The 50 States of Grid Modernization: All 50 States Addressed Grid Modernization During 2021
Raleigh, NC – (February 3, 2022) The N.C. Clean Energy Technology Center (NCCETC) released its 2021 annual review and Q4 2021 update edition of The 50 States of Grid Modernization. The quarterly series provides insights on state regulatory and legislative discussions and actions on grid modernization, utility business model and rate reforms, energy storage, microgrids, and demand response.
The report finds that all 50 states and the District of Columbia took actions related to grid modernization during 2021 (see figure below), with the greatest number of actions relating to energy storage deployment, smart grid deployment, utility business model reforms, advanced metering infrastructure (AMI) deployment, distribution system planning, and time-varying rates.
2021 State and Utility Action on Grid Modernization
The report highlights ten of the top grid modernization trends of 2021:
- Grid modernization technology deployment on the rise;
- States examining wholesale market reforms;
- States taking a more phased approach to grid investments;
- Exploring ways to improve grid resilience;
- States enabling the use of performance-based regulation;
- Utilities proposing increasingly granular rate designs;
- States undertaking coordinated, multi-part investigations;
- Establishing new incentives for energy storage;
- Dedicated distribution system planning efforts growing more common; and
- Integrated resource plans incorporating growing amounts of storage capacity.
“While many states are still addressing policies and planning processes related to grid modernization, there was a definite focus on technology deployment during 2021,” observed Autumn Proudlove, lead author of the report and Senior Policy Program Director at NCCETC. “Nearly every state considered grid modernization technology deployment during the year, with energy storage investments being, by far, the common.”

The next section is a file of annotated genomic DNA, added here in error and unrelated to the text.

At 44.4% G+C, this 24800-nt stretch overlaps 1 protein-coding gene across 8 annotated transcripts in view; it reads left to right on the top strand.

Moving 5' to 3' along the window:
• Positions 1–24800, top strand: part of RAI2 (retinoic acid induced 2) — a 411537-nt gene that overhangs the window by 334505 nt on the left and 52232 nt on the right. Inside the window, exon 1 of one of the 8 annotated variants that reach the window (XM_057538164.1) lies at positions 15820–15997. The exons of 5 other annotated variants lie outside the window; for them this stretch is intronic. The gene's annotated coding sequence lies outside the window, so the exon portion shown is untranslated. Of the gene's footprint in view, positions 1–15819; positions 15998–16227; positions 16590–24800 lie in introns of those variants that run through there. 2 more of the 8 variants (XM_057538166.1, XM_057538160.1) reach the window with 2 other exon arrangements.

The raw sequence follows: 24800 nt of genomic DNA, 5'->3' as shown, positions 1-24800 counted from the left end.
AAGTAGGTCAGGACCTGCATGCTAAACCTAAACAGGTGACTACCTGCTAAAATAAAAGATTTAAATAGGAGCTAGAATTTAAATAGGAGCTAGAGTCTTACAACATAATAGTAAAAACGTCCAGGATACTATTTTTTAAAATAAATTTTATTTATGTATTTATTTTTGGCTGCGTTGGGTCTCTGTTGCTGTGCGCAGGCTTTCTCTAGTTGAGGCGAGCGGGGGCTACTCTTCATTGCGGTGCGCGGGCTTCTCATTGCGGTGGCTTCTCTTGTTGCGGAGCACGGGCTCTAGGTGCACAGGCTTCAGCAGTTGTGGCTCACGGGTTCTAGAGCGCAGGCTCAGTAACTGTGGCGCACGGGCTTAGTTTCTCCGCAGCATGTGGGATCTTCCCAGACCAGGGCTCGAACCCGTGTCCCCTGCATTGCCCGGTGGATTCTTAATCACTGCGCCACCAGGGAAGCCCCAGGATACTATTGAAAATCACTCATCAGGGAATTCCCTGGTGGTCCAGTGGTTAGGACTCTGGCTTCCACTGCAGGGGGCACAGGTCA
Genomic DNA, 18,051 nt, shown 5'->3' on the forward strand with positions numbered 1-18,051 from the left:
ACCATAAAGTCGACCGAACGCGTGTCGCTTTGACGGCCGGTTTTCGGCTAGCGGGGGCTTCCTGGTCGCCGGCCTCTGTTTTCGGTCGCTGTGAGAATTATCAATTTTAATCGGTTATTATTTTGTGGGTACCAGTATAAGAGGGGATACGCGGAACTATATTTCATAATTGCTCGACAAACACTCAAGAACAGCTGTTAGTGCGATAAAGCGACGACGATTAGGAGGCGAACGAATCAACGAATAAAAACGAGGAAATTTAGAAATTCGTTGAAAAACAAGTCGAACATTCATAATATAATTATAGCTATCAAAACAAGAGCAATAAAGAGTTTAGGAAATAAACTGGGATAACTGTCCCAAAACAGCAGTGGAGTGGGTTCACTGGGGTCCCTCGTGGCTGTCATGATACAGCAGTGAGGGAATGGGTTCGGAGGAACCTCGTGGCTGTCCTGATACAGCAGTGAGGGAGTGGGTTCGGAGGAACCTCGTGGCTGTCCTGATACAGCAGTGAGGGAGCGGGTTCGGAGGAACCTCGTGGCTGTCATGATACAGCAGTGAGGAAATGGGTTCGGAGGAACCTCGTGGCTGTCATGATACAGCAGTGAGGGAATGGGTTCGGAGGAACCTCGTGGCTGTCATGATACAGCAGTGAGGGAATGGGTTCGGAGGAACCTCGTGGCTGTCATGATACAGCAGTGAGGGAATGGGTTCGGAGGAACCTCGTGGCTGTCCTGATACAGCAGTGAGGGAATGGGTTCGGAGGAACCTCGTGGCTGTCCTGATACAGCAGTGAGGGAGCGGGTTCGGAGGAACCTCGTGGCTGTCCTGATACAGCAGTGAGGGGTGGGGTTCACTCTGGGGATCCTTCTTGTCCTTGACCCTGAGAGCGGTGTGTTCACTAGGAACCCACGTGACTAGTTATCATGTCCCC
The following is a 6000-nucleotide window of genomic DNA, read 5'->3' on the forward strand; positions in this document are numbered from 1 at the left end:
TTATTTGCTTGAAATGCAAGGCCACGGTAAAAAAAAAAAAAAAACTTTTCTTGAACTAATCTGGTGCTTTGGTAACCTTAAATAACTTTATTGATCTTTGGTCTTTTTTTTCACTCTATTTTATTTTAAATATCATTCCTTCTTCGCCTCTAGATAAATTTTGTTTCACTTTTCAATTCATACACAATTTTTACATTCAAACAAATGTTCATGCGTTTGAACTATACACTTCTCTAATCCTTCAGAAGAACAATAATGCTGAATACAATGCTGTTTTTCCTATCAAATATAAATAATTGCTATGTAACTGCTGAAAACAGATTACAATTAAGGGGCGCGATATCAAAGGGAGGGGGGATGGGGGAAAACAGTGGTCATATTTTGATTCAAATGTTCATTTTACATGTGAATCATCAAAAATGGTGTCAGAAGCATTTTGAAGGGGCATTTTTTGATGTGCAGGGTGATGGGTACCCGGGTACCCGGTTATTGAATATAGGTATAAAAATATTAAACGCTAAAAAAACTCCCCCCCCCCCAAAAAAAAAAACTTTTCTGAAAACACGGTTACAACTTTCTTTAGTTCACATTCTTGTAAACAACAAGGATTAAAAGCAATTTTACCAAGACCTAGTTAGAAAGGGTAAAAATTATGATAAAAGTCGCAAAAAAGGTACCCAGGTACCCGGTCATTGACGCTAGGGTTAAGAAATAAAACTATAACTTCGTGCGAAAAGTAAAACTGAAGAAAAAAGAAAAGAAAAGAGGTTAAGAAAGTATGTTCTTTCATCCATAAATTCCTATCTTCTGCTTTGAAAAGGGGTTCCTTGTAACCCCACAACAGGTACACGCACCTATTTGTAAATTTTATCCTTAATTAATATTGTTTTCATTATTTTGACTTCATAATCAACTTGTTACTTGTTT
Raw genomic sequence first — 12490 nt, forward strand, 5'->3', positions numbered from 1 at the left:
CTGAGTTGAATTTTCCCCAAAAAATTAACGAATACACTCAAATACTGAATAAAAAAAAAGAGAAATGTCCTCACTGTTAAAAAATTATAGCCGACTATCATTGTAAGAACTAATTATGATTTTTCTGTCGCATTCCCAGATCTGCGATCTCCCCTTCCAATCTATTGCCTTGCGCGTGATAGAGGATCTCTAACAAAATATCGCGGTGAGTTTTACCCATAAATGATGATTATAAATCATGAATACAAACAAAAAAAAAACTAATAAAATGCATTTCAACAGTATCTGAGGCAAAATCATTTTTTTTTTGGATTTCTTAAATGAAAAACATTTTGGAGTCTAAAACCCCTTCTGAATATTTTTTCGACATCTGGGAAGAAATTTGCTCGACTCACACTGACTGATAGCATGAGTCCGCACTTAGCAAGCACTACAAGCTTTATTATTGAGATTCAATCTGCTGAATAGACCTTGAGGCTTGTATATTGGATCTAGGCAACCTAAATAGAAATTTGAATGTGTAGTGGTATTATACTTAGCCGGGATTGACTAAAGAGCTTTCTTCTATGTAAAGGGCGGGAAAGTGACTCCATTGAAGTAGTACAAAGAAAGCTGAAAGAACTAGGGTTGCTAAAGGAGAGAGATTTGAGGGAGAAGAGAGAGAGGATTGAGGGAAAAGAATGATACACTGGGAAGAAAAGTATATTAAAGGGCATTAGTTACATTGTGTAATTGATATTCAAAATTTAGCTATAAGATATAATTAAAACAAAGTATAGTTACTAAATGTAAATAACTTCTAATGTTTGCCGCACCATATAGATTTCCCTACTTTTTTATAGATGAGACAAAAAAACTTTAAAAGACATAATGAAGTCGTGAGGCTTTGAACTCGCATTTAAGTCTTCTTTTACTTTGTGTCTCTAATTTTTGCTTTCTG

A total of 823 grid modernization actions were taken during 2021, representing approximately a 25% increase in activity over 2020 (658 actions). The report notes that ten of the most active states in 2021 for grid modernization were:
- Connecticut, where regulators adopted energy storage incentives and continued grid modernization efforts through several proceedings, while legislators adopted an energy storage target;
- California, where the Commission approved significant grid modernization investments, established rules to facilitate microgrid development, and addressed grid resilience;
- North Carolina, where regulators approved grid modernization investments and dynamic rates for Duke Energy, and lawmakers authorized performance-based regulation;
- Illinois, where major energy legislation was enacted requiring performance-based regulation,. Integrated grid planning, storage incentives, and a storage study;
- Maine, where state legislators adopted an energy storage target, a stakeholder group is considering holistic grid planning, and regulators are investigating new rate designs;
- Hawaii, where regulators approved a microgrid services tariff, new performance incentive mechanisms, and a new emergency demand response program;
- Michigan, where the Commission is leading multiple working groups related to grid modernization and utilities filed electric distribution infrastructure investment plans;
- Texas, where policymakers and regulators explored policies and market reforms to improve grid resilience, while utilities requested approval for AMI deployment;
- Minnesota, where utilities filed integrated distribution plans, and the Commission addressed data access and time-of-use rate proposals; and
- Massachusetts, where utilities filed grid modernization plans totaling over $1.6 billion in investment, and regulators addressed cost allocation for infrastructure projects enabling interconnection.
“In 2021, there was a surge in activity regarding the development of electricity markets in new regions of the U.S.,” noted David Sarkisian, Senior Policy Project Manager at NCCETC. “Some states in the west are requiring utilities to join existing wholesale markets, while a group of utilities in the southeast received FERC approval for a new regional market.”
In Q4 2021, 48 states and D.C. took some type of action on distributed solar policy or rate design. A total of 484 actions were tracked in Q4.
ABOUT THE N.C. CLEAN ENERGY TECHNOLOGY CENTER
The N.C. Clean Energy Technology Center, as part of the College of Engineering at North Carolina State University, advances a sustainable energy economy by educating, demonstrating and providing support for clean energy technologies, practices and policies. It serves as a resource for innovative, sustainable energy technologies through technology demonstration, technical assistance, outreach and training. For more information about the Center, visit: http://www.nccleantech.